Analysis of A Black Birch in Winter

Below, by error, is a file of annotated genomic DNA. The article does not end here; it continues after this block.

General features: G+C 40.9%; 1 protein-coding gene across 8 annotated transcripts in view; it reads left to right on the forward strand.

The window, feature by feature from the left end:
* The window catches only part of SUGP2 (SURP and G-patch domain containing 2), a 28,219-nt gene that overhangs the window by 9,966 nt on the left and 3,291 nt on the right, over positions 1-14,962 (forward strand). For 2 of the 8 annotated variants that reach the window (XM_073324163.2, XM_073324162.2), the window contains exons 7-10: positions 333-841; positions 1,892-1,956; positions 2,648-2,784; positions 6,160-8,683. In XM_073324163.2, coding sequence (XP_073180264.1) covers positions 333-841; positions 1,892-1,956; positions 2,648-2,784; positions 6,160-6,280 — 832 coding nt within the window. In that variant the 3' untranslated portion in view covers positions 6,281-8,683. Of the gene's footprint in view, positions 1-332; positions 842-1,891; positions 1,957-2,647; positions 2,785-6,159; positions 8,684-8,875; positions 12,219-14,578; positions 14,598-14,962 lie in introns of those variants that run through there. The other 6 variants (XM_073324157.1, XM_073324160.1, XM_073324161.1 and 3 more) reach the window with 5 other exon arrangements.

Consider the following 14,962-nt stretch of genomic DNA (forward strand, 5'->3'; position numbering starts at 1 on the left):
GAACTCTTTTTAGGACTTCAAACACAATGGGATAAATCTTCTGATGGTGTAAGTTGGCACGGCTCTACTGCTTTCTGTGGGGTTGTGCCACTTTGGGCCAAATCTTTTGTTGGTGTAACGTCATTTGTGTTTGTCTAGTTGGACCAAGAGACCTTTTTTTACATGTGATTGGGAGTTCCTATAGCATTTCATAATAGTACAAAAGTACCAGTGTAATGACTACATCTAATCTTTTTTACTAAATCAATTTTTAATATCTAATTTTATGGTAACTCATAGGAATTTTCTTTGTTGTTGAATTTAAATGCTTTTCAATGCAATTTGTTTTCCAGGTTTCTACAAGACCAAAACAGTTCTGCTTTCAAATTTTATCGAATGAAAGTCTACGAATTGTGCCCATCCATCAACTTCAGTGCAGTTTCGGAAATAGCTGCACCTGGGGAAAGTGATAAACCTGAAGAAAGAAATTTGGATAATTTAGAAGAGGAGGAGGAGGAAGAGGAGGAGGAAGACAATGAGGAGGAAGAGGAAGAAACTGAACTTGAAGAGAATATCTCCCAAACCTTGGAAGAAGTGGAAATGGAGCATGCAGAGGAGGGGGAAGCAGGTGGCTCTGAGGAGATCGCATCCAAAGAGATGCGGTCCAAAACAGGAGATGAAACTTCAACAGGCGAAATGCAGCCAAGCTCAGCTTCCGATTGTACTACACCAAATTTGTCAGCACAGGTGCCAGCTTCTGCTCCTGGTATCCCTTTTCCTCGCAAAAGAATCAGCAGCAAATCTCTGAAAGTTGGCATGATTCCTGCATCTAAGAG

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Analysis of A Black Birch in Winter This poem is extremely easy to understand if one understands the comparison being made. Although by saying that a tree may look old in the winter but it will appear reborn in the spring is what Wilbur is talking about, he is relating and comparing this to the life of an aging man. The poem states that "Old trees are doomed to annual rebirth, new wood, new life, new compass, and greater girth." This means that the tree will stretch and crack year after year to accommodate new growth. This resembles a rebirth of the tree each year, but also an aging process. The poem talks about the old tree and relates it to an aged man. "Or the trenched features of an aged man." It means that the tree is comparable to the aged man because it grows, stretches, and cracks as the years go by. The man grows older and becomes more wrinkled or "cracked," also. He will continue to get more wrinkled and cracked as the years go by. The tree can be looked upon as something not that fancy, like "mosaic columns in a church," along with the features of an aged man. The mosaic columns would appear to be big and old, probably scarred from weather and time, as a tree might look. As one looks and studies the old tree and its annual rebirth, one might notice that it is like a form of art. "And this is all their wisdom and their art, to grow, stretch, crack, and not yet come apart. The older trees get the stronger they usually get. When one looks at the cracks and features of the tree, one can notice how strong and wise the tree is by all the patterns and age marks on the tree. Rings are features that can tell how old a tree is. As the tree grows each year, and becomes stronger, the rings build themselves up around the old wood, which makes the tree bigger. There are some symbols in this poem that some critics of the psychological method use. Yonic and Phallic symbols are images that depict female and male images. Yonic symbols are concave symbols, which refer to females.

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